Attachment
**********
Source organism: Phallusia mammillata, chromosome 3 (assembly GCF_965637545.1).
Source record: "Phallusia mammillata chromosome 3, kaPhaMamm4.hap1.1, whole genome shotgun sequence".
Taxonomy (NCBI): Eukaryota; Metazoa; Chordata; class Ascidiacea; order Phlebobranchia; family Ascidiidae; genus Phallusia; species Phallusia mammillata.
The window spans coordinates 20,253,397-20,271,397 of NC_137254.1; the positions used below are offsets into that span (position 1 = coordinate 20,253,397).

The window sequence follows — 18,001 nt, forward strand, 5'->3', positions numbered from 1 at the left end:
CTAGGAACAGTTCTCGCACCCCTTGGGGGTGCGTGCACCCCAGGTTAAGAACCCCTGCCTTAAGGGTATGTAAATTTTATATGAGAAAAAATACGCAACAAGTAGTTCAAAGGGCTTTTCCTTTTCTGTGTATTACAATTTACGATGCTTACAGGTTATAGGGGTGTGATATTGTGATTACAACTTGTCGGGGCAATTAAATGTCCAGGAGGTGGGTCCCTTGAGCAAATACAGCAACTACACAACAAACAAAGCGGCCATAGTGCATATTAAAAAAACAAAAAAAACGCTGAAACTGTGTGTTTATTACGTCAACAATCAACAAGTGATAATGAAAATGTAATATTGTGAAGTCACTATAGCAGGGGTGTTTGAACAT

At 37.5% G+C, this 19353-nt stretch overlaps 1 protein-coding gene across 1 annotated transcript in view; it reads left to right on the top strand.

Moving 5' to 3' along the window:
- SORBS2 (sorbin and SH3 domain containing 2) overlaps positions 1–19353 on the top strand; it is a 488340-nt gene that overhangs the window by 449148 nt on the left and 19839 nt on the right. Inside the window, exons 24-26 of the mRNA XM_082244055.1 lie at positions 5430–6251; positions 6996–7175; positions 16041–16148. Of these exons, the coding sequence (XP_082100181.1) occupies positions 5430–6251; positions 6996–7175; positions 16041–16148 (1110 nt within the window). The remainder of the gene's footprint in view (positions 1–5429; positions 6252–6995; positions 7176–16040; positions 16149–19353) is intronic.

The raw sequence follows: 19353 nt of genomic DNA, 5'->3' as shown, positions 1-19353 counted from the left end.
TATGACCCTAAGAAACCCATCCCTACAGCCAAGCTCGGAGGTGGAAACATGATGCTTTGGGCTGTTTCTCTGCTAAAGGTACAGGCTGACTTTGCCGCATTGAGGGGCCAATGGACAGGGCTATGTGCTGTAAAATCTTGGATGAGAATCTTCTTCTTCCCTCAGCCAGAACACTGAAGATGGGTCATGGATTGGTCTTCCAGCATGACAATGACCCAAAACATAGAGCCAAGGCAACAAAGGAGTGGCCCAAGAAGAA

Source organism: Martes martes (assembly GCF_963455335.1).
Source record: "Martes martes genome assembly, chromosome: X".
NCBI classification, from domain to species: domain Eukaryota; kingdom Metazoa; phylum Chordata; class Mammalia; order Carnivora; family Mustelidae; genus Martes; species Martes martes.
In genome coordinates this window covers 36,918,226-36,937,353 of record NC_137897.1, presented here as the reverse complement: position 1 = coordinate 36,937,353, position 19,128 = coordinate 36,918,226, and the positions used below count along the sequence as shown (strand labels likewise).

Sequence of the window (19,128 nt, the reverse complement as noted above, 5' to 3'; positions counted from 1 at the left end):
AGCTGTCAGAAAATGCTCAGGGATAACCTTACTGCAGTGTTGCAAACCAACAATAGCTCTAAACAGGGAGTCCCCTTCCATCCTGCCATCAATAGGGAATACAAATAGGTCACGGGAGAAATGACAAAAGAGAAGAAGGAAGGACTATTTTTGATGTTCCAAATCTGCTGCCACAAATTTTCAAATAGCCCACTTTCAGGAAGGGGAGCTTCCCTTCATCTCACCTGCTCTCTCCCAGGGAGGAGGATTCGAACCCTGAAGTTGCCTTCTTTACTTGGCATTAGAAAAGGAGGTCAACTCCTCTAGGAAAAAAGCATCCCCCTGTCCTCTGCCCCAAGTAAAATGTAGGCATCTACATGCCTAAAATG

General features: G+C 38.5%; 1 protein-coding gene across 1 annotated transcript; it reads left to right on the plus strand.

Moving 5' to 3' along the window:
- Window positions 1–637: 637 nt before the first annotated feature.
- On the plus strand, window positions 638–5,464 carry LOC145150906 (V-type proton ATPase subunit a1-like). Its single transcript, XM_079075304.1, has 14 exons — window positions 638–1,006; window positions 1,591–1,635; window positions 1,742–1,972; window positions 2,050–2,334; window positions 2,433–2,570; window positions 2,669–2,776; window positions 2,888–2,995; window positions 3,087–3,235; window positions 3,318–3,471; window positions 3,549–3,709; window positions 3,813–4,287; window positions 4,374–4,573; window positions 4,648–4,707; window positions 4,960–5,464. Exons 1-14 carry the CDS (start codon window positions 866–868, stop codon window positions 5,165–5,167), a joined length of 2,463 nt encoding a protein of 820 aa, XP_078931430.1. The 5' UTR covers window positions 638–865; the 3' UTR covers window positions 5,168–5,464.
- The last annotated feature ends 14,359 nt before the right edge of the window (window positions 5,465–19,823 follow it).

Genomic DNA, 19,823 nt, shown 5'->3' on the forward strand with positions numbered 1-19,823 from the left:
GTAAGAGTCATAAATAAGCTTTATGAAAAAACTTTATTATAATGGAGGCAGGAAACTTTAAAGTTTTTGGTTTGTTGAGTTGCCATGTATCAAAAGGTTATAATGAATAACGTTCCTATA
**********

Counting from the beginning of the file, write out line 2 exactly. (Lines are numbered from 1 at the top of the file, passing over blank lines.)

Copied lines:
Source record: "Phallusia mammillata chromosome 3, kaPhaMamm4.hap1.1, whole genome shotgun sequence".